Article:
Seattle Hempfest organizers ejected a man who was trying to break the record for the world's largest joint from their recent event. They say the man—who entered the park with a 20-foot-long piece of paper but no actual marijuana—would be breaking marijuana laws. Specifically, event organizers insisted, a group of people who combine more than an ounce of pot are breaking the state's new pot law, which limits possession to one ounce.

I was curious about the claim: Are several people who collectively possess more than one ounce breaking state law? For example, can a married couple possess two ounces in the same house? Or in the same jar? What about a frat house with half a pound of weed among eight dudes? I asked Alison Holcomb, author of Initiative 502 and a criminal defense attorney, to weigh in.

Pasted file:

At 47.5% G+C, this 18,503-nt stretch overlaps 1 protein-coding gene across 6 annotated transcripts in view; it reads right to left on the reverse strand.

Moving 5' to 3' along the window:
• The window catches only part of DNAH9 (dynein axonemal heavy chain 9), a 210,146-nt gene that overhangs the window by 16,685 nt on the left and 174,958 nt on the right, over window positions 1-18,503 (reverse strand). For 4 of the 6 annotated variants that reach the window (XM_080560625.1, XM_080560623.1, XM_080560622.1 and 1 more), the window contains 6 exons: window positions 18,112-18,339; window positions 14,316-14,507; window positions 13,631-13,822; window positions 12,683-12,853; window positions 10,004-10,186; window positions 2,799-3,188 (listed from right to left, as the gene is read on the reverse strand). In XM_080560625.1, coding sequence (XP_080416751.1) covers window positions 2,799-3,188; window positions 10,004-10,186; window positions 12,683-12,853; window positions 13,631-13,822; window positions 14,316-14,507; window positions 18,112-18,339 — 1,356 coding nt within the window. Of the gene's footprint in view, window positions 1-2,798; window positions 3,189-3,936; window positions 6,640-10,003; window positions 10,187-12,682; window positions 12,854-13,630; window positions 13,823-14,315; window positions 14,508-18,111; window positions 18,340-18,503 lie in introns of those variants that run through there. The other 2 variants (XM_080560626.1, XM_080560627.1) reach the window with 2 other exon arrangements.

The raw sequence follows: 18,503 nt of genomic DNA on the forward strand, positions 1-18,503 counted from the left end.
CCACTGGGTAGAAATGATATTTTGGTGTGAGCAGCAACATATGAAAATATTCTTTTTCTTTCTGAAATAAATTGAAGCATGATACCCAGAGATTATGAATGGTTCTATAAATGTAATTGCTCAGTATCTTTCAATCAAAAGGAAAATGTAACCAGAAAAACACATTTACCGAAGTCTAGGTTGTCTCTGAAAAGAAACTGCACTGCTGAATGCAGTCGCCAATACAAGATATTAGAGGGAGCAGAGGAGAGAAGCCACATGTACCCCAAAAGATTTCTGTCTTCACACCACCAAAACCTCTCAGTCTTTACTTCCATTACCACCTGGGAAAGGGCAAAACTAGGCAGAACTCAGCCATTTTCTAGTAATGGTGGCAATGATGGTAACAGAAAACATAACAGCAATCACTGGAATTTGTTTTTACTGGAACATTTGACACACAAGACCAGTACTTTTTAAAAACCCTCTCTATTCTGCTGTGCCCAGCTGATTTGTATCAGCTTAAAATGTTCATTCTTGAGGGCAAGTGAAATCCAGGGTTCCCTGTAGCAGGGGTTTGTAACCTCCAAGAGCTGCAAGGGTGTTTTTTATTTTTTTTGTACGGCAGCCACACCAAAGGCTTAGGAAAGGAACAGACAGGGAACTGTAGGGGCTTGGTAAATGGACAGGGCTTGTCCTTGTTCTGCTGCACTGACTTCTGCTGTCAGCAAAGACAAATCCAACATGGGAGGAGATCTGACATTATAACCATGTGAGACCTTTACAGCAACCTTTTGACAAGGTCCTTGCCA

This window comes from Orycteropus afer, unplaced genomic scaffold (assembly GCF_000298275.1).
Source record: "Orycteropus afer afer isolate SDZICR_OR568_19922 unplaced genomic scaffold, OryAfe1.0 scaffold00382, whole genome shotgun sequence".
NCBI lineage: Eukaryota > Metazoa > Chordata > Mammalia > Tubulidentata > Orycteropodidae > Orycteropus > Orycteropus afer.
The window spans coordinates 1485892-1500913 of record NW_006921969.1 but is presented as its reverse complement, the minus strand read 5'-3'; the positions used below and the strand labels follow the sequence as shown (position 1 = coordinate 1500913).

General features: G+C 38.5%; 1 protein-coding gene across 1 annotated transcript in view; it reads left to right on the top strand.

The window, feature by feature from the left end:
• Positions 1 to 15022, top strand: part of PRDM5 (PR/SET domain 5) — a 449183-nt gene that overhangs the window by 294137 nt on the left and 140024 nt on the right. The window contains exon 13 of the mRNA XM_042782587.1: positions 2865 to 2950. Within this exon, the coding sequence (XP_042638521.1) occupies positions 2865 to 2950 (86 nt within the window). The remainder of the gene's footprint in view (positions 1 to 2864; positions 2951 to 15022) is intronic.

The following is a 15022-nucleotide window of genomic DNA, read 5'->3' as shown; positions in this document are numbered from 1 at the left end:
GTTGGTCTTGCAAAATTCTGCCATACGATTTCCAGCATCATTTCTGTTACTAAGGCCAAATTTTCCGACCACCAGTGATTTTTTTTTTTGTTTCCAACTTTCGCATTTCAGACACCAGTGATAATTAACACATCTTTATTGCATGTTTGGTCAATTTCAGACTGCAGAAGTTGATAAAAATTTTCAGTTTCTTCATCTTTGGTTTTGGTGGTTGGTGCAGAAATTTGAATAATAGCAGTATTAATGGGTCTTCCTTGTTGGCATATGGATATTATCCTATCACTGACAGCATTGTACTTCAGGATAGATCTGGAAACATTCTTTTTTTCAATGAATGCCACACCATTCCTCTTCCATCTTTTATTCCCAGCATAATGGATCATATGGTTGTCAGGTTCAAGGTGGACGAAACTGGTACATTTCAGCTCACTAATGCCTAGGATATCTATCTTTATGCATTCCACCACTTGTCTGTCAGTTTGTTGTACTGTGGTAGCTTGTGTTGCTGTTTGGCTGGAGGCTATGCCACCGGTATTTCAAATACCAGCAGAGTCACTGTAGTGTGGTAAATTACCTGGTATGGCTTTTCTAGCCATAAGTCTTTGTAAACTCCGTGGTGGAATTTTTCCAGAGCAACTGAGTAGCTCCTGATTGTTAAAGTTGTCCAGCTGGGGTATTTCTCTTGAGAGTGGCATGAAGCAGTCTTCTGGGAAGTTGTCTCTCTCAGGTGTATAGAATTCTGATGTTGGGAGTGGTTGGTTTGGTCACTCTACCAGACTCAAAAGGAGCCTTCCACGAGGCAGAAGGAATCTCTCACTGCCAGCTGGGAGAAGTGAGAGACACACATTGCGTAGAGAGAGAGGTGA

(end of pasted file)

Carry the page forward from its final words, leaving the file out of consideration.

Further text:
Holcomb says the issue concerns a legal matter called "constructive possession," in which a person can be held liable for property owned by others—for example, a person with keys to a neighbor's car may be in constructive possession of that car. But to be charged for another person's pot, one must "exert control" over that pot, either physically—holding it—or by having final say over what happens to it.

"As a married couple, Gregg and I have a very good understanding of what's mine, what's his, and what's ours," she explains, referring to her husband. "Neither of us exerts control over property that belongs to the other."

Thus, under state law at least, spouses may possess one ounce per partner, as long as the ounces are not commingled and each partner doesn't touch the other's stash. The same goes for the frat boys, assuming they don't mix their ounces in a giant frat-house weed jar.

So to comply with state law, keep your weed in separate jars, keep your hands off other people's stashes—meaning don't pass the pipe—and don't roll joints heavier than an ounce. recommended